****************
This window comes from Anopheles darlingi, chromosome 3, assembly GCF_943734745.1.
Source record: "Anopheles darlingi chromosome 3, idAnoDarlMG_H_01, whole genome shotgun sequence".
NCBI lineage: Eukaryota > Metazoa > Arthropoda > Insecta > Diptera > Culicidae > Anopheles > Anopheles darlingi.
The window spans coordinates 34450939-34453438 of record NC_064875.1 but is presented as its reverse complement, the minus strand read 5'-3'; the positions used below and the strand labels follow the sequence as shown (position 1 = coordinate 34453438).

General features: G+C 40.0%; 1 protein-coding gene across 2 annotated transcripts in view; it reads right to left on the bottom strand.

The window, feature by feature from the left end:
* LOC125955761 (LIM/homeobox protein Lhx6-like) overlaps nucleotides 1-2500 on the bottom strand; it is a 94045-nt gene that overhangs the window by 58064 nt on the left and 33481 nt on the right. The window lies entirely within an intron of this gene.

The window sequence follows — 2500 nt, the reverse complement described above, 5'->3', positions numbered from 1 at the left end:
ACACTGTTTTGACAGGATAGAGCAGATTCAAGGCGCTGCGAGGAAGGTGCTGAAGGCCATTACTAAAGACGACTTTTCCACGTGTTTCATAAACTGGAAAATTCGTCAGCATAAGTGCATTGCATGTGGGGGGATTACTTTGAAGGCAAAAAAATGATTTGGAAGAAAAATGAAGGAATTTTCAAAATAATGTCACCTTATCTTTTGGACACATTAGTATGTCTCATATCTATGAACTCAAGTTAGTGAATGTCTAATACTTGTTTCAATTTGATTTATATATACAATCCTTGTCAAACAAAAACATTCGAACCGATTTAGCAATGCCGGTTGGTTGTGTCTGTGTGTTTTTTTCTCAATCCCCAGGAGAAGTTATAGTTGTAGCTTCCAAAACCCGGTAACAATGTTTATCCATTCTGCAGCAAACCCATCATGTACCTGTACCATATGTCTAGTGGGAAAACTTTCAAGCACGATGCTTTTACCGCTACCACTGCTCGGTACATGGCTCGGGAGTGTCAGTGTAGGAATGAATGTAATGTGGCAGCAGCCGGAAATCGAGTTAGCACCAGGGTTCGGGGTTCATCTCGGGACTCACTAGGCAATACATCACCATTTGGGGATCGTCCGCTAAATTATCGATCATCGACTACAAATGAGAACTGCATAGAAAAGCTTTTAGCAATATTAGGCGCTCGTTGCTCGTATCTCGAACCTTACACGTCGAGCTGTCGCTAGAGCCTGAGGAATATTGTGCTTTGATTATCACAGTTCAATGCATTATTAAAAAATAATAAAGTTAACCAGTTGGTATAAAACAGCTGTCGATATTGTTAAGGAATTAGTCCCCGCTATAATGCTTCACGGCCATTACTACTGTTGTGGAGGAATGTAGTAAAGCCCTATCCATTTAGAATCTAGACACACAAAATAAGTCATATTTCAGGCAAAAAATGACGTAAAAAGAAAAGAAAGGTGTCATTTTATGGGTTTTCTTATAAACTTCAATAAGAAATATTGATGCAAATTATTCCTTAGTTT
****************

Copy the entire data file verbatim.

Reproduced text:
This window comes from Anopheles darlingi, chromosome 3, assembly GCF_943734745.1.
Source record: "Anopheles darlingi chromosome 3, idAnoDarlMG_H_01, whole genome shotgun sequence".
NCBI lineage: Eukaryota > Metazoa > Arthropoda > Insecta > Diptera > Culicidae > Anopheles > Anopheles darlingi.
The window spans coordinates 34450939-34453438 of record NC_064875.1 but is presented as its reverse complement, the minus strand read 5'-3'; the positions used below and the strand labels follow the sequence as shown (position 1 = coordinate 34453438).

General features: G+C 40.0%; 1 protein-coding gene across 2 annotated transcripts in view; it reads right to left on the bottom strand.

The window, feature by feature from the left end:
* LOC125955761 (LIM/homeobox protein Lhx6-like) overlaps nucleotides 1-2500 on the bottom strand; it is a 94045-nt gene that overhangs the window by 58064 nt on the left and 33481 nt on the right. The window lies entirely within an intron of this gene.

The window sequence follows — 2500 nt, the reverse complement described above, 5'->3', positions numbered from 1 at the left end:
ACACTGTTTTGACAGGATAGAGCAGATTCAAGGCGCTGCGAGGAAGGTGCTGAAGGCCATTACTAAAGACGACTTTTCCACGTGTTTCATAAACTGGAAAATTCGTCAGCATAAGTGCATTGCATGTGGGGGGATTACTTTGAAGGCAAAAAAATGATTTGGAAGAAAAATGAAGGAATTTTCAAAATAATGTCACCTTATCTTTTGGACACATTAGTATGTCTCATATCTATGAACTCAAGTTAGTGAATGTCTAATACTTGTTTCAATTTGATTTATATATACAATCCTTGTCAAACAAAAACATTCGAACCGATTTAGCAATGCCGGTTGGTTGTGTCTGTGTGTTTTTTTCTCAATCCCCAGGAGAAGTTATAGTTGTAGCTTCCAAAACCCGGTAACAATGTTTATCCATTCTGCAGCAAACCCATCATGTACCTGTACCATATGTCTAGTGGGAAAACTTTCAAGCACGATGCTTTTACCGCTACCACTGCTCGGTACATGGCTCGGGAGTGTCAGTGTAGGAATGAATGTAATGTGGCAGCAGCCGGAAATCGAGTTAGCACCAGGGTTCGGGGTTCATCTCGGGACTCACTAGGCAATACATCACCATTTGGGGATCGTCCGCTAAATTATCGATCATCGACTACAAATGAGAACTGCATAGAAAAGCTTTTAGCAATATTAGGCGCTCGTTGCTCGTATCTCGAACCTTACACGTCGAGCTGTCGCTAGAGCCTGAGGAATATTGTGCTTTGATTATCACAGTTCAATGCATTATTAAAAAATAATAAAGTTAACCAGTTGGTATAAAACAGCTGTCGATATTGTTAAGGAATTAGTCCCCGCTATAATGCTTCACGGCCATTACTACTGTTGTGGAGGAATGTAGTAAAGCCCTATCCATTTAGAATCTAGACACACAAAATAAGTCATATTTCAGGCAAAAAATGACGTAAAAAGAAAAGAAAGGTGTCATTTTATGGGTTTTCTTATAAACTTCAATAAGAAATATTGATGCAAATTATTCCTTAGTTT